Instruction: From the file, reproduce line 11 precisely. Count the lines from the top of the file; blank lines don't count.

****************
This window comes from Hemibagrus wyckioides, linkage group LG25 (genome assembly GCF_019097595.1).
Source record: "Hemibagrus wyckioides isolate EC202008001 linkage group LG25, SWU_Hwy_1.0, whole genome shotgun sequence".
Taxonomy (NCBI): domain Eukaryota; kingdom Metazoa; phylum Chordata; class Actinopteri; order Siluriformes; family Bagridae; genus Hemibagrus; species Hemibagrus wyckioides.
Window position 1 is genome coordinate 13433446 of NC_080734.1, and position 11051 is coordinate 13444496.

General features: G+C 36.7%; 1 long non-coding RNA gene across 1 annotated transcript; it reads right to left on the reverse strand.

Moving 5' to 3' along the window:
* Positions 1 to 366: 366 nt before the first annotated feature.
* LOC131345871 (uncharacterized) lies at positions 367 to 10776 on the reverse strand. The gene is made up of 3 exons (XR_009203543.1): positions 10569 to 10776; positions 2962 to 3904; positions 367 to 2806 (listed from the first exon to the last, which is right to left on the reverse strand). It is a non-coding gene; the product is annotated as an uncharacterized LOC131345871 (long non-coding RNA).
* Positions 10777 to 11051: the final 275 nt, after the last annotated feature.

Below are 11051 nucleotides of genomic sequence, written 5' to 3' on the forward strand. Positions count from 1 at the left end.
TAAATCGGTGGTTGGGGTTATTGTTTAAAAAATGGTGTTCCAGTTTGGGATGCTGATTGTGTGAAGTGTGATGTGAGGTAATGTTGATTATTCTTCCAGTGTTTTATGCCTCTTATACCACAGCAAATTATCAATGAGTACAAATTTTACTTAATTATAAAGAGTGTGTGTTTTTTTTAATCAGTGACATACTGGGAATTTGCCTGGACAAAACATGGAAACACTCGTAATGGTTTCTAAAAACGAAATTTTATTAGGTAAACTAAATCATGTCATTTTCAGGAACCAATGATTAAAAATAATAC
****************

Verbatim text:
TAAATCGGTGGTTGGGGTTATTGTTTAAAAAATGGTGTTCCAGTTTGGGATGCTGATTGTGTGAAGTGTGATGTGAGGTAATGTTGATTATTCTTCCAGTGTTTTATGCCTCTTATACCACAGCAAATTATCAATGAGTACAAATTTTACTTAATTATAAAGAGTGTGTGTTTTTTTTAATCAGTGACATACTGGGAATTTGCCTGGACAAAACATGGAAACACTCGTAATGGTTTCTAAAAACGAAATTTTATTAGGTAAACTAAATCATGTCATTTTCAGGAACCAATGATTAAAAATAATAC